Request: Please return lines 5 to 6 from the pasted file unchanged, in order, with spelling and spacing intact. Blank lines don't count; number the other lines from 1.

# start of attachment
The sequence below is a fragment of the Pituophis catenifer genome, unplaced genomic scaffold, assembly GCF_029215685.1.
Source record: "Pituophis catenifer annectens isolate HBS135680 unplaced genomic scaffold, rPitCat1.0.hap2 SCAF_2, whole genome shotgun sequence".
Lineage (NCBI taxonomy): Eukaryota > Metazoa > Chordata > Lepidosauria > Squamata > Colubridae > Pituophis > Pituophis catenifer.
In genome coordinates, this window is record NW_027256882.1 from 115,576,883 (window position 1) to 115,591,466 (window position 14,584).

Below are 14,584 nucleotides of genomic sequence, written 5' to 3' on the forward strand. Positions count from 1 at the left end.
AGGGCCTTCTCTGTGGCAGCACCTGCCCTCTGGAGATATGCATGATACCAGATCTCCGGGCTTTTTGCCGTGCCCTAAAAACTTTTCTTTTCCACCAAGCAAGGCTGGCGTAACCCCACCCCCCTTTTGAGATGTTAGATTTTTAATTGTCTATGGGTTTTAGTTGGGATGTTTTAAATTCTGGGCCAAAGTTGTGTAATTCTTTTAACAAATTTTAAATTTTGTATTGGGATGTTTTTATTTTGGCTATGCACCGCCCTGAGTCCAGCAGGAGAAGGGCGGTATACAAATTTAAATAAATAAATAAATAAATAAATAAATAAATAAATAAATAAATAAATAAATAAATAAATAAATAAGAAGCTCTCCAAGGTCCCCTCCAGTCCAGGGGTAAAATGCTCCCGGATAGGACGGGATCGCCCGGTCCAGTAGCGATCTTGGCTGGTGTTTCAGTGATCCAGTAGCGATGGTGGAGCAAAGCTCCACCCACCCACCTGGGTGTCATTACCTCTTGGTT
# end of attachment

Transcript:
Below are 14,584 nucleotides of genomic sequence, written 5' to 3' on the forward strand. Positions count from 1 at the left end.
AGGGCCTTCTCTGTGGCAGCACCTGCCCTCTGGAGATATGCATGATACCAGATCTCCGGGCTTTTTGCCGTGCCCTAAAAACTTTTCTTTTCCACCAAGCAAGGCTGGCGTAACCCCACCCCCCTTTTGAGATGTTAGATTTTTAATTGTCTATGGGTTTTAGTTGGGATGTTTTAAATTCTGGGCCAAAGTTGTGTAATTCTTTTAACAAATTTTAAATTTTGTATTGGGATGTTTTTATTTTGGCTATGCACCGCCCTGAGTCCAGCAGGAGAAGGGCGGTATACAAATTTAAATAAATAAATAAATAAATAAATAAATAAATAAATAAATAAATAAATAAATAAATAAATAAATAAGAAGCTCTCCAAGGTCCCCTCCAGTCCAGGGGTAAAATGCTCCCGGATAGGACGGGATCGCCCGGTCCAGTAGCGATCTTGGCTGGTGTTTCAGTGATCCAGTAGCGATGGTGGAGCAAAGCTCCACCCACCCACCTGGGTGTCATTACCTCTTGGTT